Summary of B2 and B3: Toward Better Silos
Optimizing goal of this archetype: “optimizing for adaptivity in learning and delivery”.
This level of fluency of value delivery and learning takes and organization closer to the unattainable perfection vision of higher adaptivity and innovation.
At this organizational maturity, the team-level silos have been systemically fought and almost gone. There are no more walls between specialists and teams. All the teams within a given value area work as one. They are now, what we like to call, a team of teams. Notice how the understanding of team-ness changes in widens as an organization progresses on the map:
A team of teams in a value area is fantastic as it speeds up delivery and learning at the organizational level because of fewer barriers between the individual teams. This creates more transparency for empirical control and improvements.
But are there no walls at all? We can't say that without knowing the context of an organization. But generally speaking, from what we have observed in many organizations, there are high chances, that the value areas are implemented as org units – departments. New kinds of departments, value-oriented and customer-facing. However, still departments. And that means new walls and new separation. Yet better walls and better separation because the space in between the walls is now bigger, it can hold more teams, many skills, and is a context for collaboration.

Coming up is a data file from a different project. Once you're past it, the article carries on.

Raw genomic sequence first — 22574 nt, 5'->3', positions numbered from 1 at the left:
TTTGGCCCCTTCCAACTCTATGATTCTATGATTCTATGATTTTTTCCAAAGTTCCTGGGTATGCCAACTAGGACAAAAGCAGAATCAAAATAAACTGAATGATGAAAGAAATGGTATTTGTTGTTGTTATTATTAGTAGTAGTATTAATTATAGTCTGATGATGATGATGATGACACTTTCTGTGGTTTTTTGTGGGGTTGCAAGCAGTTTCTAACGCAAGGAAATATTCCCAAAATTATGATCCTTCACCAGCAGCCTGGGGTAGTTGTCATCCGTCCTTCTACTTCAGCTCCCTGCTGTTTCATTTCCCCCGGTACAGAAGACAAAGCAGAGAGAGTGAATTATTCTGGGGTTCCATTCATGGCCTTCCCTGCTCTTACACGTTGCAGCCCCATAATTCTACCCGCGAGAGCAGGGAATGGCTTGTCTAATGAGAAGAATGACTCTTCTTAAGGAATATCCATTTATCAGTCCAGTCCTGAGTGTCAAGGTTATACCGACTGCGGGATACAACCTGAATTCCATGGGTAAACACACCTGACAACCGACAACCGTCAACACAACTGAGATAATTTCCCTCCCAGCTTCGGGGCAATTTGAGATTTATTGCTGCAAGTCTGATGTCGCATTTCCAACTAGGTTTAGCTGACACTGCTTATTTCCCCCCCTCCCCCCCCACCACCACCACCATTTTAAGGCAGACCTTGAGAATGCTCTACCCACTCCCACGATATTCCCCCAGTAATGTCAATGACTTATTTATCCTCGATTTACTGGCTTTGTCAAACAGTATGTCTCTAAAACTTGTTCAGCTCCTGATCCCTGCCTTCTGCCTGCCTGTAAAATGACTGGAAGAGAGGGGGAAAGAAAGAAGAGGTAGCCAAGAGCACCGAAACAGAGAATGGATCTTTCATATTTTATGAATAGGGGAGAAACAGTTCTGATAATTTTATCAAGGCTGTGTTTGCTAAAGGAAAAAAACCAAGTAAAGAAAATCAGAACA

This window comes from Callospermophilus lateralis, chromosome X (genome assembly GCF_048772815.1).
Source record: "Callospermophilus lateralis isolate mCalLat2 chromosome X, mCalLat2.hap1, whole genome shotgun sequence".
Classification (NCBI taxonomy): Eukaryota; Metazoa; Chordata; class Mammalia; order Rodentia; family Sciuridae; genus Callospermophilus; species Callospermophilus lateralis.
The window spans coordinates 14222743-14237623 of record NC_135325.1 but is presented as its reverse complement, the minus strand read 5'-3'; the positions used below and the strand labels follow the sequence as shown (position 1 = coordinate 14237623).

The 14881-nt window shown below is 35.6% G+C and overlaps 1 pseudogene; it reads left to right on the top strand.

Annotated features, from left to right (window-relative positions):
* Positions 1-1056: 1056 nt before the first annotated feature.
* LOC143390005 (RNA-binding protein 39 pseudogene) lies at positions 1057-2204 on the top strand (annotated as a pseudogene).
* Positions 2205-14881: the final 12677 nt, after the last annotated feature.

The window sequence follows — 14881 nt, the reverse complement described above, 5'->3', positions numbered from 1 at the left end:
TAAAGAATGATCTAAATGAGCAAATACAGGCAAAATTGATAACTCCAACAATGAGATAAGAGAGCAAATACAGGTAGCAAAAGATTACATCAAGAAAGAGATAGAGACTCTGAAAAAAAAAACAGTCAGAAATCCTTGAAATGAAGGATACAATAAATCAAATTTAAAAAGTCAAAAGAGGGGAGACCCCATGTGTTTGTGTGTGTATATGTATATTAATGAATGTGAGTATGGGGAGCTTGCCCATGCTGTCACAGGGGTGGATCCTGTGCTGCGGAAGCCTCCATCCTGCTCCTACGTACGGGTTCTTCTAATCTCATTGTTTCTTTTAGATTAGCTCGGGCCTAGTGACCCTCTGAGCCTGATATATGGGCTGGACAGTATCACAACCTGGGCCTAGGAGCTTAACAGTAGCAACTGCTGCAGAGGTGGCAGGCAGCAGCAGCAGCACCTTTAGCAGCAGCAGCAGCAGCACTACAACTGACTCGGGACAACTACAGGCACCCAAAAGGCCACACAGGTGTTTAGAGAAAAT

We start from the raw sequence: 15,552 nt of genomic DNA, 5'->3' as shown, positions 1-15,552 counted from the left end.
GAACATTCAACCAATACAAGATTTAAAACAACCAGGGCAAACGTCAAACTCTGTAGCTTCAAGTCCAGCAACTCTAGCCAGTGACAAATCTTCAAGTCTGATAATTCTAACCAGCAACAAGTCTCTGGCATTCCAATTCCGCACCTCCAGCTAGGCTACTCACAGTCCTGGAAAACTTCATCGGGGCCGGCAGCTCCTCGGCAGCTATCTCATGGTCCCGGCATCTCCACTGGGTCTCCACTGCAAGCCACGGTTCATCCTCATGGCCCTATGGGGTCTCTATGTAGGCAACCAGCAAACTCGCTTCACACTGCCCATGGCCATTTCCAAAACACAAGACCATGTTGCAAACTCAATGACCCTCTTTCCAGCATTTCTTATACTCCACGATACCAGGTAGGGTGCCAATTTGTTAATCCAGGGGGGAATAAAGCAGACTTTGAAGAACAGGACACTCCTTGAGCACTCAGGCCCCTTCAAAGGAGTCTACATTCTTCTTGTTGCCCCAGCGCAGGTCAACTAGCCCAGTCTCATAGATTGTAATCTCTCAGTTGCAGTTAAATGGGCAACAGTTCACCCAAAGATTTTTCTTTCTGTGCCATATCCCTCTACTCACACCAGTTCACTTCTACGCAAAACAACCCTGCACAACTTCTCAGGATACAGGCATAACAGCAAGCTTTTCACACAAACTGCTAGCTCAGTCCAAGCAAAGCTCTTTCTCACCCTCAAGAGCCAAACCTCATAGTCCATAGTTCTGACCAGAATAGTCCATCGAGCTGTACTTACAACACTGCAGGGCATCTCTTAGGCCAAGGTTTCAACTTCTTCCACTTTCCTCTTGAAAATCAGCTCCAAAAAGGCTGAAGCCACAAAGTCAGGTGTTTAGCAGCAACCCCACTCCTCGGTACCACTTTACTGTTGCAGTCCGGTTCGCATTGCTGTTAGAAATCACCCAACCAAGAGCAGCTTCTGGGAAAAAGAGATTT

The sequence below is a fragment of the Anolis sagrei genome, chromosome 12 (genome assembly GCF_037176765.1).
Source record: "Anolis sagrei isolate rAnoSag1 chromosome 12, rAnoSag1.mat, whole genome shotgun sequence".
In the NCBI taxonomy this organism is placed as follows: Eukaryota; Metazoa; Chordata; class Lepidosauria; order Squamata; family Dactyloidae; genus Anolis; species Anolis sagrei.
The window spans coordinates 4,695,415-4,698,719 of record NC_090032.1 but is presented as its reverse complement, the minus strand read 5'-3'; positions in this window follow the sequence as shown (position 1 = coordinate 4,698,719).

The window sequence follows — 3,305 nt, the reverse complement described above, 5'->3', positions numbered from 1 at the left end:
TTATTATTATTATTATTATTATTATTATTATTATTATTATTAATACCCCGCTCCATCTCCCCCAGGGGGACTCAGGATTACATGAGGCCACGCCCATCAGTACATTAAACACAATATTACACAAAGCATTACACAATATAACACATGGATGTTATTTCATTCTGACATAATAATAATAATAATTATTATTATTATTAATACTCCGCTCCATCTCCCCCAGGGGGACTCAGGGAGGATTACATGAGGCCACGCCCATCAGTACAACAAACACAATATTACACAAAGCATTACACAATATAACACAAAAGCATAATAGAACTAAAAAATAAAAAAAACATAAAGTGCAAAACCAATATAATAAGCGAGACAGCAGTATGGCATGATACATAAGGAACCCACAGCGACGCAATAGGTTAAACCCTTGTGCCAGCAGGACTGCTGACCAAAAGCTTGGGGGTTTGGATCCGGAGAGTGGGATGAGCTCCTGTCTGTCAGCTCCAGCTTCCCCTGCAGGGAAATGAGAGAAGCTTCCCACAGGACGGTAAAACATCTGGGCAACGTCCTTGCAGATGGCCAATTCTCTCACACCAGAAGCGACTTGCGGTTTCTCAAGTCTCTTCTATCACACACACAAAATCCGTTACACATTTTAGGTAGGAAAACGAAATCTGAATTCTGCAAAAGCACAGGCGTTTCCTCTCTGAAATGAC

Will there always be silos and walls, no matter how well we improve?
A Company is One Team
Holistic product development (C3) and Beyond
At the level of C3, there are no fences in the flow of value within a given organization. All teams are One Team. Owning the product with all its sub-products, parts, and services.
Can you go that far? Is such a state sustainable? Won't the local tendencies and desires of individuals go against such a high-state org design? There are many case-studies on this. But they all share a common theme: it is more about the journey, than the target.
Conclusion: Org Topologies™ as a Map
With this, we are concluding the overview of 7 archetypes that comprise the Org Topologies™. We've demonstrated how they are mapped along the two fluency axes. We truly believe this map can serve you on your journeys in search of a better organizational design.
© Alexey Krivitsky and Roland Flemm, 2022.